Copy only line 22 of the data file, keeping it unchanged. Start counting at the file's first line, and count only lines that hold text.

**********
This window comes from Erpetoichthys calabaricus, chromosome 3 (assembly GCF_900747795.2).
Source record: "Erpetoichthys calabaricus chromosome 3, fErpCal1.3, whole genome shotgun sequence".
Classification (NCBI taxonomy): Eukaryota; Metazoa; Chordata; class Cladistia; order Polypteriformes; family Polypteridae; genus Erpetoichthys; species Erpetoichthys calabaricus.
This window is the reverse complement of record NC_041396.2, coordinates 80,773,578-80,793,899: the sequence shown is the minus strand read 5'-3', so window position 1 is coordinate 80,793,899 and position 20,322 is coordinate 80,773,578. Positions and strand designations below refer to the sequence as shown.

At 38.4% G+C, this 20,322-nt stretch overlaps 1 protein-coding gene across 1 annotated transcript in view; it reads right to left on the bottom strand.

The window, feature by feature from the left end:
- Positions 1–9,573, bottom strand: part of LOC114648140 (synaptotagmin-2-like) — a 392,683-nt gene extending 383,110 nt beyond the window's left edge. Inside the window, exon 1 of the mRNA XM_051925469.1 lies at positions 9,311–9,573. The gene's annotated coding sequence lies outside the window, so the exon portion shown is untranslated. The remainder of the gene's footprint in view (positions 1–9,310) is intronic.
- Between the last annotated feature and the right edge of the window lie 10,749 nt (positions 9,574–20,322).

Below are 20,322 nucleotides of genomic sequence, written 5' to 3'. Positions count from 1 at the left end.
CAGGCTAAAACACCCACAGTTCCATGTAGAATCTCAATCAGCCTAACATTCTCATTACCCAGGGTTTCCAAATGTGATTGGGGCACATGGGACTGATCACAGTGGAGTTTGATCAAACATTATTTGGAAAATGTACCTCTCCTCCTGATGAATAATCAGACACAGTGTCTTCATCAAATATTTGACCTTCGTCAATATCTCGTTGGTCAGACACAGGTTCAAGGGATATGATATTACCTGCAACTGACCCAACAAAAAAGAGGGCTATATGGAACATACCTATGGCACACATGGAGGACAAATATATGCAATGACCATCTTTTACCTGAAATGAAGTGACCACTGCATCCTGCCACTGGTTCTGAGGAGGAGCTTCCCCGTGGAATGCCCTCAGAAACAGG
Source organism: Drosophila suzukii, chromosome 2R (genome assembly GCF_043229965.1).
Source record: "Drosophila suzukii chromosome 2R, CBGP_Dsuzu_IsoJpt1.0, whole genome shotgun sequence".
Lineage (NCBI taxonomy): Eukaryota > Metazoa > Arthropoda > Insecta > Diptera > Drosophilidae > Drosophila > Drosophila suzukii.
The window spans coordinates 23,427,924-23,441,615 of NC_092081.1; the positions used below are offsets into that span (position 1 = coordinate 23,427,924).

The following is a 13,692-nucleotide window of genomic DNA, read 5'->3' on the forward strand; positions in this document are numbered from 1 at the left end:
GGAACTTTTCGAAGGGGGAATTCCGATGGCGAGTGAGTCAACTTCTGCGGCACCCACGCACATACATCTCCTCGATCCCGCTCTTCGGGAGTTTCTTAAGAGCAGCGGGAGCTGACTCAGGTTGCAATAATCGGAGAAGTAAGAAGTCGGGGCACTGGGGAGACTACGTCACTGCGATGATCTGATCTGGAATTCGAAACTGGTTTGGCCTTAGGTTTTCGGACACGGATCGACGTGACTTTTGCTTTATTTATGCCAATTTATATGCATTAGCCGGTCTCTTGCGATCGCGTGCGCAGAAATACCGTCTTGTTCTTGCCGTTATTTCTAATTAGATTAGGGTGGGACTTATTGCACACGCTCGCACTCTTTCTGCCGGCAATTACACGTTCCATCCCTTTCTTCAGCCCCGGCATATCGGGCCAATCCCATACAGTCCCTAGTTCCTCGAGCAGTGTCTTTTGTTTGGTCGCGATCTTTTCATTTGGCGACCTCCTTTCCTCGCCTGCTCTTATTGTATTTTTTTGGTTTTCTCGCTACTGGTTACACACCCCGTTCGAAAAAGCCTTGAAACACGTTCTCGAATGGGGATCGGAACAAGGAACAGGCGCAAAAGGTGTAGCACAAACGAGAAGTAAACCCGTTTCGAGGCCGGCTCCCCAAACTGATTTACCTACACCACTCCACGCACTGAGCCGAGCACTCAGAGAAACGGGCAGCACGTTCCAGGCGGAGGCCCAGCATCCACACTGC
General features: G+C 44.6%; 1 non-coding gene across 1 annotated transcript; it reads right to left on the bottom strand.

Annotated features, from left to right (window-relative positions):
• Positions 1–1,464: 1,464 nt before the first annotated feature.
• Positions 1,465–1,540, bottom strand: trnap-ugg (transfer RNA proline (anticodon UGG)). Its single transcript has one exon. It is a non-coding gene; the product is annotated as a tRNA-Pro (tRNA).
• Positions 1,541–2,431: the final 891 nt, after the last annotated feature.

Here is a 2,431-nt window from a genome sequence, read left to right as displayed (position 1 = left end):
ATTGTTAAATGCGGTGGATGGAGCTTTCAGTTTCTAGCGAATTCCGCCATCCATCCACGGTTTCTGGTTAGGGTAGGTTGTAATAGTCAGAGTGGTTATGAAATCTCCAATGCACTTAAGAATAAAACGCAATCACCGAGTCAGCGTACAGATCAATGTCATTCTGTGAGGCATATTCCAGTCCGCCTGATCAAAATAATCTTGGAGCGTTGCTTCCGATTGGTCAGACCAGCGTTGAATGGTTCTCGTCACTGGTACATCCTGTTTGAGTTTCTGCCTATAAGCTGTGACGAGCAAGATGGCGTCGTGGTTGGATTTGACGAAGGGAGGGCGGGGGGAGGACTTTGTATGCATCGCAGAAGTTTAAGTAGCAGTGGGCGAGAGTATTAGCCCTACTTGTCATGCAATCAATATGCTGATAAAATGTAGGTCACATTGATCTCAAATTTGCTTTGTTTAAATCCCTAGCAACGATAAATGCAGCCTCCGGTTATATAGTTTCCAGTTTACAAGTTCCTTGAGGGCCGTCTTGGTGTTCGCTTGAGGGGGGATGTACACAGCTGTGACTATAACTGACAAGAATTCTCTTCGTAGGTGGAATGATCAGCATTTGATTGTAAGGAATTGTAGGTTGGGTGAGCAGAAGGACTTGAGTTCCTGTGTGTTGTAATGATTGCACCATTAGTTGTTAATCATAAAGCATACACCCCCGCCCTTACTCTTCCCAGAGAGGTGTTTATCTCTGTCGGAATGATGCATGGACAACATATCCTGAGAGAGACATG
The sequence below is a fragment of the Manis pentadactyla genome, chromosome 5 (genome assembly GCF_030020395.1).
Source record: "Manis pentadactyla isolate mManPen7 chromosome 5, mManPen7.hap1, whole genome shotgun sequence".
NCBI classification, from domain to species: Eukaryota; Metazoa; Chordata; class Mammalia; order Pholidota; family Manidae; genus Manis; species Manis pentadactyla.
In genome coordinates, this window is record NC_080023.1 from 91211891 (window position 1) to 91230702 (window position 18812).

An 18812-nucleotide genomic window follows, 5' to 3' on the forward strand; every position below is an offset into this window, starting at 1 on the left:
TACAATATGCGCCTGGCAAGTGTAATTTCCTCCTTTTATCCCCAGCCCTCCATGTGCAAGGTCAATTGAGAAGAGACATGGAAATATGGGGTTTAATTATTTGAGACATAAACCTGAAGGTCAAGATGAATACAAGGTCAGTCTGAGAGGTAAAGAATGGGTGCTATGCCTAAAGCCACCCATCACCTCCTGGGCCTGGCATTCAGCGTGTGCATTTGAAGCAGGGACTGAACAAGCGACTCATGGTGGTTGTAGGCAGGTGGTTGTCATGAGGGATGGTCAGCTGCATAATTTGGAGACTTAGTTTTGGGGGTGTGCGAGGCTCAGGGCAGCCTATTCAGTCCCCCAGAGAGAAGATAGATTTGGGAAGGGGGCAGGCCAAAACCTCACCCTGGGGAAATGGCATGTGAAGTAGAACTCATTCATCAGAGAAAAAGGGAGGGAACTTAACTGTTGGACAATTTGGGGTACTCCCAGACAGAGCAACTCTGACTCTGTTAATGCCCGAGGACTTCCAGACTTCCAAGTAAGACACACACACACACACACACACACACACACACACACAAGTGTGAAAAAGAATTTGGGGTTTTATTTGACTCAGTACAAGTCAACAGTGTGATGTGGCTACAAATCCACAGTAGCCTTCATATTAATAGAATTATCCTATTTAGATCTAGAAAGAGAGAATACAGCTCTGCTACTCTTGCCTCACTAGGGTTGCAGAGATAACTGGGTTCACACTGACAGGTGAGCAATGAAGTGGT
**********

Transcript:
Here is a 2,431-nt window from a genome sequence, read left to right as displayed (position 1 = left end):